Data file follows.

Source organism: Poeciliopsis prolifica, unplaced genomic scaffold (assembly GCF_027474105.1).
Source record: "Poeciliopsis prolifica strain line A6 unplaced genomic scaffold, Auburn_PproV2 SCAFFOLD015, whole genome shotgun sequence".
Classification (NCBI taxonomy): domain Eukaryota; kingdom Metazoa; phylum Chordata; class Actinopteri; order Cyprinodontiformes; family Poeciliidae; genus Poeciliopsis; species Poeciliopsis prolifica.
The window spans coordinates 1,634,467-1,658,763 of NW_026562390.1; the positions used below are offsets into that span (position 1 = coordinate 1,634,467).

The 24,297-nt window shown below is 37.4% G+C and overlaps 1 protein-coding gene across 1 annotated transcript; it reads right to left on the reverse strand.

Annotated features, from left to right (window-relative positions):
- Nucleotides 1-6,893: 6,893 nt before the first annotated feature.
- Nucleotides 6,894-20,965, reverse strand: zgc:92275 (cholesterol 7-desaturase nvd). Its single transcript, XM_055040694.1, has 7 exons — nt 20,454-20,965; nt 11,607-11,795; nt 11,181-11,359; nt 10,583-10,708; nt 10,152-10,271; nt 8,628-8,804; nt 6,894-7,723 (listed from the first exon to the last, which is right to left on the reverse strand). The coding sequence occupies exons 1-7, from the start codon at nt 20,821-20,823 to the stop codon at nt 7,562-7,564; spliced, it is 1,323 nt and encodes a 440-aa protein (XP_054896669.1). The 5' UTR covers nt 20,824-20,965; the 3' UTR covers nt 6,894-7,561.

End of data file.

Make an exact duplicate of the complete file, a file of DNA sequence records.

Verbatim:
Source organism: Poeciliopsis prolifica, unplaced genomic scaffold (assembly GCF_027474105.1).
Source record: "Poeciliopsis prolifica strain line A6 unplaced genomic scaffold, Auburn_PproV2 SCAFFOLD015, whole genome shotgun sequence".
Classification (NCBI taxonomy): domain Eukaryota; kingdom Metazoa; phylum Chordata; class Actinopteri; order Cyprinodontiformes; family Poeciliidae; genus Poeciliopsis; species Poeciliopsis prolifica.
The window spans coordinates 1,634,467-1,658,763 of NW_026562390.1; the positions used below are offsets into that span (position 1 = coordinate 1,634,467).

The 24,297-nt window shown below is 37.4% G+C and overlaps 1 protein-coding gene across 1 annotated transcript; it reads right to left on the reverse strand.

Annotated features, from left to right (window-relative positions):
- Nucleotides 1-6,893: 6,893 nt before the first annotated feature.
- Nucleotides 6,894-20,965, reverse strand: zgc:92275 (cholesterol 7-desaturase nvd). Its single transcript, XM_055040694.1, has 7 exons — nt 20,454-20,965; nt 11,607-11,795; nt 11,181-11,359; nt 10,583-10,708; nt 10,152-10,271; nt 8,628-8,804; nt 6,894-7,723 (listed from the first exon to the last, which is right to left on the reverse strand). The coding sequence occupies exons 1-7, from the start codon at nt 20,821-20,823 to the stop codon at nt 7,562-7,564; spliced, it is 1,323 nt and encodes a 440-aa protein (XP_054896669.1). The 5' UTR covers nt 20,824-20,965; the 3' UTR covers nt 6,894-7,561.